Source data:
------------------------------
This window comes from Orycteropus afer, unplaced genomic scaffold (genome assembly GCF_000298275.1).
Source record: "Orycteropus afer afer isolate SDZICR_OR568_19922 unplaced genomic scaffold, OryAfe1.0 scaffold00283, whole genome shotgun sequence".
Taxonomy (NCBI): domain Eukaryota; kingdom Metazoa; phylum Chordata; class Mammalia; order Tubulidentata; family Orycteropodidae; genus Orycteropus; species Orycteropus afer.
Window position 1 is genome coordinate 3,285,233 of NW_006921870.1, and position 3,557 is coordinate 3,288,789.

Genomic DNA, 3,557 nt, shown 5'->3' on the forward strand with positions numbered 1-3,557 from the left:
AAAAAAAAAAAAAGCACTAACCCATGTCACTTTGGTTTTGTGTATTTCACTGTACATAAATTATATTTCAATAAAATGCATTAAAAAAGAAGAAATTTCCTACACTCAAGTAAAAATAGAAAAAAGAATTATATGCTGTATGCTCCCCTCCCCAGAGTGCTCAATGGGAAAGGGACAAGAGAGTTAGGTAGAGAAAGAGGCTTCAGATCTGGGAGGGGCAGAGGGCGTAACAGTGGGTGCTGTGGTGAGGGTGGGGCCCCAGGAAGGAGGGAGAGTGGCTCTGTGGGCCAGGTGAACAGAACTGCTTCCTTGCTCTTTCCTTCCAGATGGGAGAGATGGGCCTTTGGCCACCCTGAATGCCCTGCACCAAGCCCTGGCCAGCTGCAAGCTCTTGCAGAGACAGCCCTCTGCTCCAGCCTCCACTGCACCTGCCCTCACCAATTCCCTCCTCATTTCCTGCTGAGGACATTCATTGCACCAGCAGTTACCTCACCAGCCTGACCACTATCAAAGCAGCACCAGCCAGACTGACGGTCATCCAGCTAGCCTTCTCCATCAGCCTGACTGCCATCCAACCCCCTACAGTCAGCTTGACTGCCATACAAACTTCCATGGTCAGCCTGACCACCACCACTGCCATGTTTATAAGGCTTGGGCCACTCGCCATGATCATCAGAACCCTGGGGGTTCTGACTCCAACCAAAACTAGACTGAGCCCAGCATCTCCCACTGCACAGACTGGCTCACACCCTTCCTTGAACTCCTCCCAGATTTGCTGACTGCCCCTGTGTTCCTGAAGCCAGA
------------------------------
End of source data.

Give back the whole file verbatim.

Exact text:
This window comes from Orycteropus afer, unplaced genomic scaffold (genome assembly GCF_000298275.1).
Source record: "Orycteropus afer afer isolate SDZICR_OR568_19922 unplaced genomic scaffold, OryAfe1.0 scaffold00283, whole genome shotgun sequence".
Taxonomy (NCBI): domain Eukaryota; kingdom Metazoa; phylum Chordata; class Mammalia; order Tubulidentata; family Orycteropodidae; genus Orycteropus; species Orycteropus afer.
Window position 1 is genome coordinate 3,285,233 of NW_006921870.1, and position 3,557 is coordinate 3,288,789.

Genomic DNA, 3,557 nt, shown 5'->3' on the forward strand with positions numbered 1-3,557 from the left:
AAAAAAAAAAAAAGCACTAACCCATGTCACTTTGGTTTTGTGTATTTCACTGTACATAAATTATATTTCAATAAAATGCATTAAAAAAGAAGAAATTTCCTACACTCAAGTAAAAATAGAAAAAAGAATTATATGCTGTATGCTCCCCTCCCCAGAGTGCTCAATGGGAAAGGGACAAGAGAGTTAGGTAGAGAAAGAGGCTTCAGATCTGGGAGGGGCAGAGGGCGTAACAGTGGGTGCTGTGGTGAGGGTGGGGCCCCAGGAAGGAGGGAGAGTGGCTCTGTGGGCCAGGTGAACAGAACTGCTTCCTTGCTCTTTCCTTCCAGATGGGAGAGATGGGCCTTTGGCCACCCTGAATGCCCTGCACCAAGCCCTGGCCAGCTGCAAGCTCTTGCAGAGACAGCCCTCTGCTCCAGCCTCCACTGCACCTGCCCTCACCAATTCCCTCCTCATTTCCTGCTGAGGACATTCATTGCACCAGCAGTTACCTCACCAGCCTGACCACTATCAAAGCAGCACCAGCCAGACTGACGGTCATCCAGCTAGCCTTCTCCATCAGCCTGACTGCCATCCAACCCCCTACAGTCAGCTTGACTGCCATACAAACTTCCATGGTCAGCCTGACCACCACCACTGCCATGTTTATAAGGCTTGGGCCACTCGCCATGATCATCAGAACCCTGGGGGTTCTGACTCCAACCAAAACTAGACTGAGCCCAGCATCTCCCACTGCACAGACTGGCTCACACCCTTCCTTGAACTCCTCCCAGATTTGCTGACTGCCCCTGTGTTCCTGAAGCCAGA